Vulnerable, entitlement, diversity, transgender, fetus, evidence-based, science-based.

These seven words created quite a stir when it was reported that the US Center for Disease Control (CDC) issued an internal style guide advising employees to avoid these words if they wanted to get their programs funded by our current Congress. While official statements attempted to minimize the fallout, the recommendation to avoid them remains. I’m more than a little bit nervous that my tax dollars are deliberately avoiding programs that rely a bit too much on science for the comfort of my elected representatives. How did we get here? Just when did it become a detriment to say that your recommendation was based on evidence?

I must point out that there are probably people on both sides of our political divide who cringe when they hear testimony from scientists. After all, as Stephen Hawking points out, we haven’t done ourselves much good by making science and math frightening to many folks. In recent years, attempts to either dumb down or over-complicate explanations haven’t helped, nor have “pay to publish” outlets and the rush to publish before findings can be replicated in duplicate studies.

As learning professionals, we are science workers. We live and breathe science, technology, engineering and mathematics every day, although we often use different terms to describe what we do. Instructional design, learning management systems, authoring tools, training analytics and other tools of the trade are also given to us by science. We accept them because we know that there is evidence to back them up. But something strange happens when we get ready to make a presentation to a stakeholder group.

Typical Scenario

Let’s say you’re a training director getting ready to make your case for next year’s budget. You’ve done your homework, completed your analysis and aligned your plan with the goals of the business. As you start working on your presentation to senior leaders, you probably have conversations with colleagues that go something like this:

  • “Let’s cut out that chart on how we arrived at our conclusions – too complicated and will just slow down the presentation.”
  • “I don’t think you need to explain how the technology works – they won’t care.”
  • “This type of program (insert your own example here) is very unpopular; can we call it something else?”
  • “Let’s drop all this neuroscience and learning theory stuff; it sounds like too fluffy.”

Consultants Have an Obligation

I believe we are doing our colleagues and clients a great disservice when we censor our updates by trying to tell them only what they want to hear. As consultants, we have an obligation to use our education and experience to uncover the evidence and put together a plan that is based on that evidence.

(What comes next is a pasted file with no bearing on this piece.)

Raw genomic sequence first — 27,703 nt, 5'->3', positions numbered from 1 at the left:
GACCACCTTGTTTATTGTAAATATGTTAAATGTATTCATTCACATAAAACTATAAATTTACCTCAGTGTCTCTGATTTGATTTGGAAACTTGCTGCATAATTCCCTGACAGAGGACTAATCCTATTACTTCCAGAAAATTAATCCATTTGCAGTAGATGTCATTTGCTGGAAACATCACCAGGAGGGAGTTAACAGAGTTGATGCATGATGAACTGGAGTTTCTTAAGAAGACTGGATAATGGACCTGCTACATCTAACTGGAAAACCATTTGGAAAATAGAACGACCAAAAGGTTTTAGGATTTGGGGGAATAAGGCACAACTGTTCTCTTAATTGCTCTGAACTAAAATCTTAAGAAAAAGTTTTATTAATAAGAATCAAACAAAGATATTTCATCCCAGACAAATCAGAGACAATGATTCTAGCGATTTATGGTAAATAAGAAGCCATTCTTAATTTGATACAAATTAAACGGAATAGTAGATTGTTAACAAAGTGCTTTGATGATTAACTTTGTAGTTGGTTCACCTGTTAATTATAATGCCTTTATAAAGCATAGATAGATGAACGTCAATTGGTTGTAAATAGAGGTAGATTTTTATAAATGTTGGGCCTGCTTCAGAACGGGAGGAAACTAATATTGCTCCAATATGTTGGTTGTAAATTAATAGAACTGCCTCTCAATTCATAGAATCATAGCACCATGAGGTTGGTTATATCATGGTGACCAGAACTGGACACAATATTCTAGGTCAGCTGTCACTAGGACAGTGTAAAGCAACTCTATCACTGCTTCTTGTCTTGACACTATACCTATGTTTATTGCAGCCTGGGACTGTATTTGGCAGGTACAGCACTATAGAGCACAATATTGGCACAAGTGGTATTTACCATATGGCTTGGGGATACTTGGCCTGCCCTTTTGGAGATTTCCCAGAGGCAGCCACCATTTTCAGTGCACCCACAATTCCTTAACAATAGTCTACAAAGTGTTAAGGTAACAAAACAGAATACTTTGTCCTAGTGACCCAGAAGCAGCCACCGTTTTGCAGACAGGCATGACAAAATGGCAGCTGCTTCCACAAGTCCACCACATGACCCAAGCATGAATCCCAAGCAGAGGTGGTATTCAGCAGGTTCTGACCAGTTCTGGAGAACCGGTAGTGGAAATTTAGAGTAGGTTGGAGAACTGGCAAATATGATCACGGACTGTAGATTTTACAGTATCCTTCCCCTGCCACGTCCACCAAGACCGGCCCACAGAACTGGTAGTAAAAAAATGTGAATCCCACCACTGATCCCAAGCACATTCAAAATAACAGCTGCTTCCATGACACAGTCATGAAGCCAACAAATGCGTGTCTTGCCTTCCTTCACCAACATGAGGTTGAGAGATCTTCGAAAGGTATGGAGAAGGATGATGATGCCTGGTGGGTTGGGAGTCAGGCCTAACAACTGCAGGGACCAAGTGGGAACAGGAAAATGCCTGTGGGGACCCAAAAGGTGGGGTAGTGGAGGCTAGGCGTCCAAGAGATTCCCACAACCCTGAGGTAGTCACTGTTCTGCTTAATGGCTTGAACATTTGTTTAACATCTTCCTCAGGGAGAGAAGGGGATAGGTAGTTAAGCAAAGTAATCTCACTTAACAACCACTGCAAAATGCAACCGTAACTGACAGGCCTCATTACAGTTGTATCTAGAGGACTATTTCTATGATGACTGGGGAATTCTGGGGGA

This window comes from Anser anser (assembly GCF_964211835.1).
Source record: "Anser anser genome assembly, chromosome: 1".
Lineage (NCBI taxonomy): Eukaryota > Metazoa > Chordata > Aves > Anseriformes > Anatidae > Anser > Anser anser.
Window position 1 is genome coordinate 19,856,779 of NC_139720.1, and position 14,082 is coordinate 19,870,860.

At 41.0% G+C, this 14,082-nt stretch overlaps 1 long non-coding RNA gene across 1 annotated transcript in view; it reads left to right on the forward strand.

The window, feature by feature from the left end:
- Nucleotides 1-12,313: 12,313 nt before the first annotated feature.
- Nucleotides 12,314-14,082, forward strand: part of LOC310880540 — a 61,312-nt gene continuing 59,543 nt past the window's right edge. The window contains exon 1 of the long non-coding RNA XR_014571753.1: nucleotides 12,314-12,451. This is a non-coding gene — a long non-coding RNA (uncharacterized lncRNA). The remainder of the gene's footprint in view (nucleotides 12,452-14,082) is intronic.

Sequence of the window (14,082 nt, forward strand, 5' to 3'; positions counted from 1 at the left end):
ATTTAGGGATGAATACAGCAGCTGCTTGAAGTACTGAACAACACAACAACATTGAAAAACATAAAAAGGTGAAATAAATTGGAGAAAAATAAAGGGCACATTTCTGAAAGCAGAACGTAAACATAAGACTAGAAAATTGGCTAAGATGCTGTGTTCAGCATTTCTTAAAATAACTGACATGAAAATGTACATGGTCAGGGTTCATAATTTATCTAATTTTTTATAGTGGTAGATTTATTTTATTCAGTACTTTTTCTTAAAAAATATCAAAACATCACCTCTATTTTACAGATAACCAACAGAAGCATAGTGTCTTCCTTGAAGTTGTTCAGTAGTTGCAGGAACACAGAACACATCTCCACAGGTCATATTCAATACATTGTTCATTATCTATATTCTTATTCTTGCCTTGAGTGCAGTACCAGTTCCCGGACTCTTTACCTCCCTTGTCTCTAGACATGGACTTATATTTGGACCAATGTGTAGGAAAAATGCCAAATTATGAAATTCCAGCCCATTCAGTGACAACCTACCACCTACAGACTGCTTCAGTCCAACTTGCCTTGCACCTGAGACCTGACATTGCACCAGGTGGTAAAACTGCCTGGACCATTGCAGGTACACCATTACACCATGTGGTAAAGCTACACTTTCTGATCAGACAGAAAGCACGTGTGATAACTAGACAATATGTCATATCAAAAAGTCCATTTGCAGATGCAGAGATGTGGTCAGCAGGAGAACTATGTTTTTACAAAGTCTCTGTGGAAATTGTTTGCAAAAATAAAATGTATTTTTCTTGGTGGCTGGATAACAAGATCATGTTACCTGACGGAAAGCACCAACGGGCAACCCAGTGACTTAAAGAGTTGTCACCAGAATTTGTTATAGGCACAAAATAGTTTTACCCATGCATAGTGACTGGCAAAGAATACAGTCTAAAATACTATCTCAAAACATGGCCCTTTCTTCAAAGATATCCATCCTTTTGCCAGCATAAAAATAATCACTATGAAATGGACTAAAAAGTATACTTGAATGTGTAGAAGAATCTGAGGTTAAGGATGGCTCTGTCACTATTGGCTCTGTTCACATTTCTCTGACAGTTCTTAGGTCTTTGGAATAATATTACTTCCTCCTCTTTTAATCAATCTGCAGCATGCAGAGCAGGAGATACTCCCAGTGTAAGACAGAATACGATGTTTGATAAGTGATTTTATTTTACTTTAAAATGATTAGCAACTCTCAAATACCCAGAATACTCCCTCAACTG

Tips That Will Help You Sleep at Night

Here are a few strategies to help you fulfill your audience expectations while meeting your obligation as a learning consultant.

  • Become Skilled at Data Visualization
    It is true that messy graphs at tables can often just over-complicate the discussion. But that’s more likely because the presenter hasn’t found an elegant and immediately understandable way to represent the data. If you want to get better at this important part of your job, learn about Data Visualization. You will find free resources online and some excellent free courses online.
  • Prime Your Audience Before the Presentation
    Great consultants make sure they understand what their customers need and are willing to pay for, before they make their recommendation. Schedule some time to meet with your stakeholders well in advance of your budget recommendation, so that you can understand how they will make the budget decision and what evidence they need from you to say “yes.” These meetings also give you a chance to introduce a few more technical terms and concepts that you’ll be referencing in your presentation, so that your audience is ready to absorb what you’re telling them and doesn’t need you to “dumb down” your content.
  • Provide Backup
    If you have survey results, white papers, external research and other supporting documents, quote them in your presentation and provide them as backup for further study. While many reviewers won’t have time to go back through the evidence, at least they will know you’ve done your homework.
  • Link Your Recommendations to Business Outcomes
    We’ve been hearing this message for decades now, yet many learning consultants still have a hard time showing the direct link between training and achieving business results. That is the story that will likely be the most compelling to your senior leaders, so take some time to be sure you fully understand the strategic plan your programs are intended to support. Note that this might mean you need to have some preliminary meetings to be sure you are on the same page with your audience.
  • Have the Courage to Be Who You Are
    You are a learning professional. You’ve worked hard to understand how people learn and you keep up on best practices. Don’t be afraid of being who you are. If that means you’ll get into the theory of learning occasionally, so be it. You might be surprised at how refreshing and even inspiring you can be when you let your passion for learning science show.

Ten Words You Can Still Say

In support of the scientists at the CDC, the EPA and elsewhere, there are thankfully many terms it is still acceptable to say in the learning profession. So, let’s use them with pride:

  • Research
  • Science
  • Evidence
  • Behavior
  • Neuroscience
  • Cognitive
  • Analytics
  • Diversity
  • Design
  • Technology

Any similarity to the CDC is list intentional. After all, science is the same everywhere; it just pursues the answers to different questions through its expression in different disciplines. Let’s keep pursuing the questions about learning with integrity and see how far it will take us.